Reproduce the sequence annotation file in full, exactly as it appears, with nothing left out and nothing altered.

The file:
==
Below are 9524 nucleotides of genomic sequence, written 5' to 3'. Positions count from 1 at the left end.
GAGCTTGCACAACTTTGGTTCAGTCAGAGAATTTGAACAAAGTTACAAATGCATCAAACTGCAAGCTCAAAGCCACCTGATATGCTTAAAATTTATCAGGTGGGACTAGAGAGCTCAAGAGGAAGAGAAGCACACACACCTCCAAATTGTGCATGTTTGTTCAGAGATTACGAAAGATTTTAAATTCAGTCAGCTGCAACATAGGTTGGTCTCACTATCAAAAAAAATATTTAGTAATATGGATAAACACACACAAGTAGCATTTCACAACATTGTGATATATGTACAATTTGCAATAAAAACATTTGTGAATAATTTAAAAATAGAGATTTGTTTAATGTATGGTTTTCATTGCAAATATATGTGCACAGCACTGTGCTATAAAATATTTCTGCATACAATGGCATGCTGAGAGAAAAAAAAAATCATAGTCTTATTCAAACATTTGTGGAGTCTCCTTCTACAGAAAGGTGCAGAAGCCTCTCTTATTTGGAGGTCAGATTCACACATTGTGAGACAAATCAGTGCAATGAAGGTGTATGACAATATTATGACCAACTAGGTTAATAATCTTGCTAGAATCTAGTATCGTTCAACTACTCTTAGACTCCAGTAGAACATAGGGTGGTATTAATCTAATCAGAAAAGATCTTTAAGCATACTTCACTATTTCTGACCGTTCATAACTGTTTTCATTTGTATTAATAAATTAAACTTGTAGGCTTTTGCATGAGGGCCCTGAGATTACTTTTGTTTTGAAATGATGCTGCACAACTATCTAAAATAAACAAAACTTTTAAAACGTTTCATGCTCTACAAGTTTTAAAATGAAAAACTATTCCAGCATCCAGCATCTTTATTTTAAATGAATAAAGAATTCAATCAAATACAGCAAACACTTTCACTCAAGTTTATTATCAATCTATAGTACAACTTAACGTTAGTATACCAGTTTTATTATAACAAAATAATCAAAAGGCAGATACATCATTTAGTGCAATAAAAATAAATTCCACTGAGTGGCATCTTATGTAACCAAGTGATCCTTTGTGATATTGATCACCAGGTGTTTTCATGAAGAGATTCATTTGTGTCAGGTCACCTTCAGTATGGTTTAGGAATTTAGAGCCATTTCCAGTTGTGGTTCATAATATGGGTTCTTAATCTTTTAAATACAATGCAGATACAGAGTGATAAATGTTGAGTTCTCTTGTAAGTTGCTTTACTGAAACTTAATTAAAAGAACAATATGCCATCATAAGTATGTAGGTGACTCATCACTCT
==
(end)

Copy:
Below are 9524 nucleotides of genomic sequence, written 5' to 3'. Positions count from 1 at the left end.
GAGCTTGCACAACTTTGGTTCAGTCAGAGAATTTGAACAAAGTTACAAATGCATCAAACTGCAAGCTCAAAGCCACCTGATATGCTTAAAATTTATCAGGTGGGACTAGAGAGCTCAAGAGGAAGAGAAGCACACACACCTCCAAATTGTGCATGTTTGTTCAGAGATTACGAAAGATTTTAAATTCAGTCAGCTGCAACATAGGTTGGTCTCACTATCAAAAAAAATATTTAGTAATATGGATAAACACACACAAGTAGCATTTCACAACATTGTGATATATGTACAATTTGCAATAAAAACATTTGTGAATAATTTAAAAATAGAGATTTGTTTAATGTATGGTTTTCATTGCAAATATATGTGCACAGCACTGTGCTATAAAATATTTCTGCATACAATGGCATGCTGAGAGAAAAAAAAAATCATAGTCTTATTCAAACATTTGTGGAGTCTCCTTCTACAGAAAGGTGCAGAAGCCTCTCTTATTTGGAGGTCAGATTCACACATTGTGAGACAAATCAGTGCAATGAAGGTGTATGACAATATTATGACCAACTAGGTTAATAATCTTGCTAGAATCTAGTATCGTTCAACTACTCTTAGACTCCAGTAGAACATAGGGTGGTATTAATCTAATCAGAAAAGATCTTTAAGCATACTTCACTATTTCTGACCGTTCATAACTGTTTTCATTTGTATTAATAAATTAAACTTGTAGGCTTTTGCATGAGGGCCCTGAGATTACTTTTGTTTTGAAATGATGCTGCACAACTATCTAAAATAAACAAAACTTTTAAAACGTTTCATGCTCTACAAGTTTTAAAATGAAAAACTATTCCAGCATCCAGCATCTTTATTTTAAATGAATAAAGAATTCAATCAAATACAGCAAACACTTTCACTCAAGTTTATTATCAATCTATAGTACAACTTAACGTTAGTATACCAGTTTTATTATAACAAAATAATCAAAAGGCAGATACATCATTTAGTGCAATAAAAATAAATTCCACTGAGTGGCATCTTATGTAACCAAGTGATCCTTTGTGATATTGATCACCAGGTGTTTTCATGAAGAGATTCATTTGTGTCAGGTCACCTTCAGTATGGTTTAGGAATTTAGAGCCATTTCCAGTTGTGGTTCATAATATGGGTTCTTAATCTTTTAAATACAATGCAGATACAGAGTGATAAATGTTGAGTTCTCTTGTAAGTTGCTTTACTGAAACTTAATTAAAAGAACAATATGCCATCATAAGTATGTAGGTGACTCATCACTCT